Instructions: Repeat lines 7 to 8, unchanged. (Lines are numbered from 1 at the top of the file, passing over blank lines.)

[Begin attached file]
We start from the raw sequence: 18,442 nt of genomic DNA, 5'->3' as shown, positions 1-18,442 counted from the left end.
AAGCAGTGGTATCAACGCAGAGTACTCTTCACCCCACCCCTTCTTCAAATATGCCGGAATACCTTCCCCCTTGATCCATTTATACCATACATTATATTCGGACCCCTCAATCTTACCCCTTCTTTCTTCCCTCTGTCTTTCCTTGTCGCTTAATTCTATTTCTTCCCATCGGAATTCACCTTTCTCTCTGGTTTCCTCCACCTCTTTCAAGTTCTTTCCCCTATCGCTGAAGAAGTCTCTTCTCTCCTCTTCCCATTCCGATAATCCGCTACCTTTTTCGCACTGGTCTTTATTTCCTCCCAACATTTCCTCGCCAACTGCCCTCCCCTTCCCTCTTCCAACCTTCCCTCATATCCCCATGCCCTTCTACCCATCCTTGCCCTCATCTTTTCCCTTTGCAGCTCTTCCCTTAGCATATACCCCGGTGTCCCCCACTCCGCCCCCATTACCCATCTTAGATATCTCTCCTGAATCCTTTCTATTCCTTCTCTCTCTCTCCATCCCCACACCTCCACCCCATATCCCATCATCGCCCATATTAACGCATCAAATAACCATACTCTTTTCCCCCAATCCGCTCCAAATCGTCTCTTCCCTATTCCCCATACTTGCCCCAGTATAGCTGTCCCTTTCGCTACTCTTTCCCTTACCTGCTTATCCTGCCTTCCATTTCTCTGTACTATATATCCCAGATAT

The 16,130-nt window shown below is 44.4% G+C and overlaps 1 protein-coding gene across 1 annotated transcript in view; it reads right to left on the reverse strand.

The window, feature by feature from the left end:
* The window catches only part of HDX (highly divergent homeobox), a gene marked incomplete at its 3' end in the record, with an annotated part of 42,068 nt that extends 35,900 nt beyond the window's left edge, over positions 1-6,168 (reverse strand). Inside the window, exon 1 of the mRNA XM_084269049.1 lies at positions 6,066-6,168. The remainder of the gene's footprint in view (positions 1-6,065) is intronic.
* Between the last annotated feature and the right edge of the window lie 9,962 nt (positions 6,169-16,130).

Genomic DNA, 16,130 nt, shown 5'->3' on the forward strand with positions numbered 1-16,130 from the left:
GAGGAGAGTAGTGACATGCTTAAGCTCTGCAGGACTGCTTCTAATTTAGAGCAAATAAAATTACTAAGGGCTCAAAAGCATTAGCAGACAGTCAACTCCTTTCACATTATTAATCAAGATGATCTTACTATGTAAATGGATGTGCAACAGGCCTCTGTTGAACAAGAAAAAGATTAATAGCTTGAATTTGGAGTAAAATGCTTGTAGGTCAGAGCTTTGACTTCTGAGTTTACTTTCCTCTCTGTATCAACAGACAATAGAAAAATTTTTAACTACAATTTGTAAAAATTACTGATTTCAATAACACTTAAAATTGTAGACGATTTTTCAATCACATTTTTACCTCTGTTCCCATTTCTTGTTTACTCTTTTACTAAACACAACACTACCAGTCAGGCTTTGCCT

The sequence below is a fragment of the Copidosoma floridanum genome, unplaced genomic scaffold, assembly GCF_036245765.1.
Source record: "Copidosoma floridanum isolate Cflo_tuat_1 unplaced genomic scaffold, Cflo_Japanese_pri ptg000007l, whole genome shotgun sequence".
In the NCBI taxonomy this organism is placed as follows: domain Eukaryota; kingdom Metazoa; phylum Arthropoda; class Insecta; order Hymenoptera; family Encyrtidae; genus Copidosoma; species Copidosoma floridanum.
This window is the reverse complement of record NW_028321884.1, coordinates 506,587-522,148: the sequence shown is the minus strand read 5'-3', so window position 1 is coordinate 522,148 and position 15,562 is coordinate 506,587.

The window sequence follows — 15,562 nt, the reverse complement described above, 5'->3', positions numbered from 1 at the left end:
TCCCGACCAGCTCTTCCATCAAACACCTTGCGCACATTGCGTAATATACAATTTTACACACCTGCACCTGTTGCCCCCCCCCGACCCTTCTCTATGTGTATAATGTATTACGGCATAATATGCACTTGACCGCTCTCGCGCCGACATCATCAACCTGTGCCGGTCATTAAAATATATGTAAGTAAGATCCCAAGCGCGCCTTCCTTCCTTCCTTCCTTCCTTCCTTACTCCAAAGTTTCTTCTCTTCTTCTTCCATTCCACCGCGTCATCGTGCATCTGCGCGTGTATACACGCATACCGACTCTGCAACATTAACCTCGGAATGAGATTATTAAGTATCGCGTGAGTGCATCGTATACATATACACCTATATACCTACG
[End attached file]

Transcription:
Genomic DNA, 16,130 nt, shown 5'->3' on the forward strand with positions numbered 1-16,130 from the left:
GAGGAGAGTAGTGACATGCTTAAGCTCTGCAGGACTGCTTCTAATTTAGAGCAAATAAAATTACTAAGGGCTCAAAAGCATTAGCAGACAGTCAACTCCTTTCACATTATTAATCAAGATGATCTTACTATGTAAATGGATGTGCAACAGGCCTCTGTTGAACAAGAAAAAGATTAATAGCTTGAATTTGGAGTAAAATGCTTGTAGGTCAGAGCTTTGACTTCTGAGTTTACTTTCCTCTCTGTATCAACAGACAATAGAAAAATTTTTAACTACAATTTGTAAAAATTACTGATTTCAATAACACTTAAAATTGTAGACGATTTTTCAATCACATTTTTACCTCTGTTCCCATTTCTTGTTTACTCTTTTACTAAACACAACACTACCAGTCAGGCTTTGCCT